A possible cause for the relationship between human and mosquito infection could be the uneven distribution of mosquito bites across the human population (often referred to as heterogeneous biting or hotspots of transmission). Evidence suggests that in some locations a core group of the human population receive a substantial proportion of mosquito bites (for example, up to 80% of the bites might be taken on just 20% of the population22). This core group will have a higher probability of having malaria and is more likely to remain infected if prevalence in the overall population falls. The majority of mosquitoes will be infected by the core group, so although the prevalence of human infection outside the core group may go down, these hosts are bitten relatively rarely so they will have a smaller impact on the overall proportion of infected mosquitoes. Mosquito infection will therefore decline at a slower rate the more heterogeneous the biting is. The phenomenon is illustrated with a simple mathematical model presented in Fig. 4. This suggests that there needs to be substantial biting heterogeneity for mosquito infection to remain constant for the range of endemicities observed in Dielmo (that is, >80% of the bites might be taken on 20% of hosts). The basic reproductive number, R0, is defined as the average number of infections caused by an infection in an uninfected population, and is widely used as a measure of malaria transmission intensity12. Figure 4 illustrates that in areas with high biting heterogeneity a very high R0 is required to achieve a slide prevalence of 70% observed at the start of the study. This is because most of the mosquito bites are concentrated on the core group, so there must be very efficient transmission (for example, a high number of mosquitoes) for those who are bitten relatively rarely to become infected. The simple model indicates that at the highest level of biting heterogeneity (80% of bites on 20% of hosts) there must have been a 99.6% reduction in R0 over the course of the study for slide prevalence to have dropped from 70 to 20%. For lower levels of biting heterogeneity (40% of bites on 20% of hosts) this reduces to a ~80% reduction in R0.
It is unclear exactly what the degree of biting heterogeneity is in Dielmo, as no specific study to address this has been carried out. The small geographical area, homogeneity in type of housing and the permanent river running beside the village suggest that heterogeneity may be relatively minimal. A generalized linear mixed model (GLMM) was fit to the human data to determine whether some hosts were slide positive more than others. Examination of the individual random-effects estimates of the model suggest that there is relatively minimal heterogeneity in the probability of being slide positive (with the s.d. of the intercept being 0.86, Supplementary Fig. 3). As an illustration, the model predicts that in the 10- to 14-year age group in the last quarter of 2007 when malaria prevalence is 23%, the 20% of hosts who are the most likely to be infected accounted for only 37% of slide-positive infections (Supplementary Fig. 3).
Transmission between human and mosquito is a dynamic process that may become more efficient as malaria is successfully controlled. There are many possible reasons for this trend1,2,3,4,5,6,7,8,9,10, although the data suggest that it may be in part caused by an increase in gametocyte density in gametocyte-positive patients. Over the course of the study, the increase in gametocyte density is comparable to the increase in transmission efficiency predicted by the model. However, this association does not prove causality, and other processes could have contributed to the observed result. Prevalence declines over the study period, so any temporal change in human, parasite or mosquito factors that influences human–mosquito transmission could have caused the increase in transmission.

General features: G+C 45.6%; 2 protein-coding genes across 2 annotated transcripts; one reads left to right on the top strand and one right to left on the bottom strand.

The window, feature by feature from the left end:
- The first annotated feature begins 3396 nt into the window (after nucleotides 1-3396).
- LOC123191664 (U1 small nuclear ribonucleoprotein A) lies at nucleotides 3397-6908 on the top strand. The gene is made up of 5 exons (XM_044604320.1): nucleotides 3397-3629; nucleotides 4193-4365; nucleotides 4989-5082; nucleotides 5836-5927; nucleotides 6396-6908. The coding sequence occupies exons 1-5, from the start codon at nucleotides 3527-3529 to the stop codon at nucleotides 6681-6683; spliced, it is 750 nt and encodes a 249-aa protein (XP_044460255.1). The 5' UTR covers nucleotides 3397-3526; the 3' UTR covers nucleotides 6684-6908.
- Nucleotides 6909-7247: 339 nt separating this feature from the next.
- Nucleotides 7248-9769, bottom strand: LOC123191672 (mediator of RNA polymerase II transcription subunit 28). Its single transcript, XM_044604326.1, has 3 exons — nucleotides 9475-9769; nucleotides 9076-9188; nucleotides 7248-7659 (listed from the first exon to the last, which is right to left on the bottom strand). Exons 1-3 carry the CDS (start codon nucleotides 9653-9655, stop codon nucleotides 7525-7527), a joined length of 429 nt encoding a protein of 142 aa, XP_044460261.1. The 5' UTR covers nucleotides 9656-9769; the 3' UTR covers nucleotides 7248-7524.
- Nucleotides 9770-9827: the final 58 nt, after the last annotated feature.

The analysis suggests that the transmission dynamics of A. gambiae s.l. and A. funestus are slightly different, with models that allow the efficiency of transmission to vary at different rates giving the most parsimonious fit. The similarity of the lines suggests that the change in transmission efficiency is driven by host factors, not vector competence. Nevertheless, secular changes to the local climate and environment could influence both species and therefore cannot be discounted. A wide range of factors have been shown to increase mosquito longevity, which would increase the number of infectious mosquitoes. Although the parity data are incomplete, there does not appear to be a substantial change in the age distribution between 2001 and 2008, the time that sees the greatest fall in prevalence (Fig. 1; Supplementary Fig. 1). Parity is an imperfect measure of mosquito survival23, although it is unlikely to mask the considerable increase in longevity required to explain the observed sprozoite prevalence. For example, for A. funestus, equation (1) indicates that mean mosquito life-expectancy would need to be increased by >1/3 (from 8.9 to 12.2 days) as prevalence dropped from 70 to 30%, if the transmission probability remained constant at 0.06. Temporal changes in mosquito susceptibility over time could also be a possibility as could an increase in mosquitoes size caused by changing larval conditions. However, this would also likely be evident in changes in mosquito longevity (as larger mosquitoes live for longer24), and there has been no discernible change in local climatic conditions16. Another hypothesis, which could explain the high mosquito infection rates seen at low malaria prevalence, might be that infected mosquitoes were migrating into the village from the surrounding area having fed on people with a higher malaria prevalence. This is unlikely to be the case since Dielmo is relatively geographically isolated, and the permanent river provides sufficient breeding sites for mosquitoes, which will reduce their geographical range15.